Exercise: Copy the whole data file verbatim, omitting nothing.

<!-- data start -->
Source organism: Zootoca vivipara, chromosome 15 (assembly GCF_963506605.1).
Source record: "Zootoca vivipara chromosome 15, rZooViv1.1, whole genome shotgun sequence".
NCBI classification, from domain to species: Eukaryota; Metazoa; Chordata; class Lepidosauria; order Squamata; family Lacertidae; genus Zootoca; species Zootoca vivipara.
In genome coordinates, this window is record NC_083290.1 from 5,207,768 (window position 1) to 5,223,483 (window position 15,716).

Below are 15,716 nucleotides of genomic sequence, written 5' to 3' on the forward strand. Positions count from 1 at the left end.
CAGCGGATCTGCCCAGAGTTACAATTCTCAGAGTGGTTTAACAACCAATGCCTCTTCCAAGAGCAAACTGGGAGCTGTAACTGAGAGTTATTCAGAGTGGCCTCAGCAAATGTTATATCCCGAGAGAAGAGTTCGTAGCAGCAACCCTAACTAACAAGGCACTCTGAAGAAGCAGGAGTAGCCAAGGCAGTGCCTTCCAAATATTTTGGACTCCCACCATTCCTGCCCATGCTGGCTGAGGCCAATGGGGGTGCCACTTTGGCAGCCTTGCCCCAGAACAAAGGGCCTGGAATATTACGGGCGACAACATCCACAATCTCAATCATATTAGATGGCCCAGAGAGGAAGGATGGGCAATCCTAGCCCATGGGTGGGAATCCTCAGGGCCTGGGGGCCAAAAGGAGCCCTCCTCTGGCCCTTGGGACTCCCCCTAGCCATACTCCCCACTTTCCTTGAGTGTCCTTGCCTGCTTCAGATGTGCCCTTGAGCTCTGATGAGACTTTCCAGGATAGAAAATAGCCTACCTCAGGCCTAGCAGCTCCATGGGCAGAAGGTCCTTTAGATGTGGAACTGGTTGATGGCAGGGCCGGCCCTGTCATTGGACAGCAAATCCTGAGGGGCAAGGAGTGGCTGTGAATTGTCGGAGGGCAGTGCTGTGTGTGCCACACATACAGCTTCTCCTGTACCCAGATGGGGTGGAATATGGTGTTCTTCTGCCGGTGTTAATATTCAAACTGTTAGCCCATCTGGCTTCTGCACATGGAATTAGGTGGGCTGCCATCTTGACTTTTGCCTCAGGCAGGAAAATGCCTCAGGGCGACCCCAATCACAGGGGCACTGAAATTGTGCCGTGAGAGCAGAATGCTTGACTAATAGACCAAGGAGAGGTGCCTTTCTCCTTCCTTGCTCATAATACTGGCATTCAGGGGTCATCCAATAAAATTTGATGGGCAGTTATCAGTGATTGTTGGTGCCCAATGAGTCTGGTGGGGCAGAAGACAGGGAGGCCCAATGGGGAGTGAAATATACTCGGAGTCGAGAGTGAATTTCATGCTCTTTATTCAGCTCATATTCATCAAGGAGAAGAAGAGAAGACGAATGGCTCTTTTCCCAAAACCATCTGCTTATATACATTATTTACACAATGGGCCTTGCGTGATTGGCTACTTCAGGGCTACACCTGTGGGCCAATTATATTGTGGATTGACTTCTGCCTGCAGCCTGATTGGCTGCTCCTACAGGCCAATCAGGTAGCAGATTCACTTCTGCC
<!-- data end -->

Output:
Source organism: Zootoca vivipara, chromosome 15 (assembly GCF_963506605.1).
Source record: "Zootoca vivipara chromosome 15, rZooViv1.1, whole genome shotgun sequence".
NCBI classification, from domain to species: Eukaryota; Metazoa; Chordata; class Lepidosauria; order Squamata; family Lacertidae; genus Zootoca; species Zootoca vivipara.
In genome coordinates, this window is record NC_083290.1 from 5,207,768 (window position 1) to 5,223,483 (window position 15,716).

Below are 15,716 nucleotides of genomic sequence, written 5' to 3' on the forward strand. Positions count from 1 at the left end.
CAGCGGATCTGCCCAGAGTTACAATTCTCAGAGTGGTTTAACAACCAATGCCTCTTCCAAGAGCAAACTGGGAGCTGTAACTGAGAGTTATTCAGAGTGGCCTCAGCAAATGTTATATCCCGAGAGAAGAGTTCGTAGCAGCAACCCTAACTAACAAGGCACTCTGAAGAAGCAGGAGTAGCCAAGGCAGTGCCTTCCAAATATTTTGGACTCCCACCATTCCTGCCCATGCTGGCTGAGGCCAATGGGGGTGCCACTTTGGCAGCCTTGCCCCAGAACAAAGGGCCTGGAATATTACGGGCGACAACATCCACAATCTCAATCATATTAGATGGCCCAGAGAGGAAGGATGGGCAATCCTAGCCCATGGGTGGGAATCCTCAGGGCCTGGGGGCCAAAAGGAGCCCTCCTCTGGCCCTTGGGACTCCCCCTAGCCATACTCCCCACTTTCCTTGAGTGTCCTTGCCTGCTTCAGATGTGCCCTTGAGCTCTGATGAGACTTTCCAGGATAGAAAATAGCCTACCTCAGGCCTAGCAGCTCCATGGGCAGAAGGTCCTTTAGATGTGGAACTGGTTGATGGCAGGGCCGGCCCTGTCATTGGACAGCAAATCCTGAGGGGCAAGGAGTGGCTGTGAATTGTCGGAGGGCAGTGCTGTGTGTGCCACACATACAGCTTCTCCTGTACCCAGATGGGGTGGAATATGGTGTTCTTCTGCCGGTGTTAATATTCAAACTGTTAGCCCATCTGGCTTCTGCACATGGAATTAGGTGGGCTGCCATCTTGACTTTTGCCTCAGGCAGGAAAATGCCTCAGGGCGACCCCAATCACAGGGGCACTGAAATTGTGCCGTGAGAGCAGAATGCTTGACTAATAGACCAAGGAGAGGTGCCTTTCTCCTTCCTTGCTCATAATACTGGCATTCAGGGGTCATCCAATAAAATTTGATGGGCAGTTATCAGTGATTGTTGGTGCCCAATGAGTCTGGTGGGGCAGAAGACAGGGAGGCCCAATGGGGAGTGAAATATACTCGGAGTCGAGAGTGAATTTCATGCTCTTTATTCAGCTCATATTCATCAAGGAGAAGAAGAGAAGACGAATGGCTCTTTTCCCAAAACCATCTGCTTATATACATTATTTACACAATGGGCCTTGCGTGATTGGCTACTTCAGGGCTACACCTGTGGGCCAATTATATTGTGGATTGACTTCTGCCTGCAGCCTGATTGGCTGCTCCTACAGGCCAATCAGGTAGCAGATTCACTTCTGCC